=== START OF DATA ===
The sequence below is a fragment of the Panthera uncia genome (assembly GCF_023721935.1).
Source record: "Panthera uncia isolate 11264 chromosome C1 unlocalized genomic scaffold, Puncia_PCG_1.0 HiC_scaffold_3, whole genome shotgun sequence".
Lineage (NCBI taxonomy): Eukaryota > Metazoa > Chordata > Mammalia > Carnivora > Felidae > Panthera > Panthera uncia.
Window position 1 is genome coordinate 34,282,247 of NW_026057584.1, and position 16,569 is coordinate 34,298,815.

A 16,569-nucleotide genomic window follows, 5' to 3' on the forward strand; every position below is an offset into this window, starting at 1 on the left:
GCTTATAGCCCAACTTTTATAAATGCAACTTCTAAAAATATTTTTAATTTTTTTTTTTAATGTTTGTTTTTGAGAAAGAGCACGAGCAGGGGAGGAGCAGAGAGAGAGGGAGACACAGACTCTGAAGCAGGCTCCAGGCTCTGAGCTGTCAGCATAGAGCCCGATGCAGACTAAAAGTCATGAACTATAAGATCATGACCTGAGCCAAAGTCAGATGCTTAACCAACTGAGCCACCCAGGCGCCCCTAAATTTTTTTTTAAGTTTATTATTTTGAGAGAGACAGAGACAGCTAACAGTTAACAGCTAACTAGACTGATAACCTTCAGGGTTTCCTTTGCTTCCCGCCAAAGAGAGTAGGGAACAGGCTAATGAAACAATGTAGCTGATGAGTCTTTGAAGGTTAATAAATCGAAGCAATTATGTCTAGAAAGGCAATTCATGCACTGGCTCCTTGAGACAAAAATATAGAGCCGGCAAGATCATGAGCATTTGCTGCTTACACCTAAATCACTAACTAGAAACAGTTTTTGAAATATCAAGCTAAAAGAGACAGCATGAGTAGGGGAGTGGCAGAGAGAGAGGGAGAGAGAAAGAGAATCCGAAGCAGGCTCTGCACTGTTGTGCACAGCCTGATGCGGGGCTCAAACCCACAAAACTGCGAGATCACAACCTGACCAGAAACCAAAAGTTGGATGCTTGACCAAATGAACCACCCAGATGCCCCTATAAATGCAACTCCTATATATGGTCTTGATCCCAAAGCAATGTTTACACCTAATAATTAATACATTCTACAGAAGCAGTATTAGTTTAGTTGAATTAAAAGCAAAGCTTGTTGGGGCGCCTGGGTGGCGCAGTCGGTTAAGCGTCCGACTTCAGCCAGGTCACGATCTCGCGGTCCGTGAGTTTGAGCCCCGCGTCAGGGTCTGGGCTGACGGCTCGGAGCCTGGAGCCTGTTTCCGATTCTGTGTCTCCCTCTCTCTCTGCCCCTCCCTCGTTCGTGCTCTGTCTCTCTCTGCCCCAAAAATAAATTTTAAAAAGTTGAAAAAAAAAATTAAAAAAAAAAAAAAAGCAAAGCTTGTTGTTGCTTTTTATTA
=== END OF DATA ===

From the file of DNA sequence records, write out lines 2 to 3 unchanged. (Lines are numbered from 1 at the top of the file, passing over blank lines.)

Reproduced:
Source record: "Panthera uncia isolate 11264 chromosome C1 unlocalized genomic scaffold, Puncia_PCG_1.0 HiC_scaffold_3, whole genome shotgun sequence".
Lineage (NCBI taxonomy): Eukaryota > Metazoa > Chordata > Mammalia > Carnivora > Felidae > Panthera > Panthera uncia.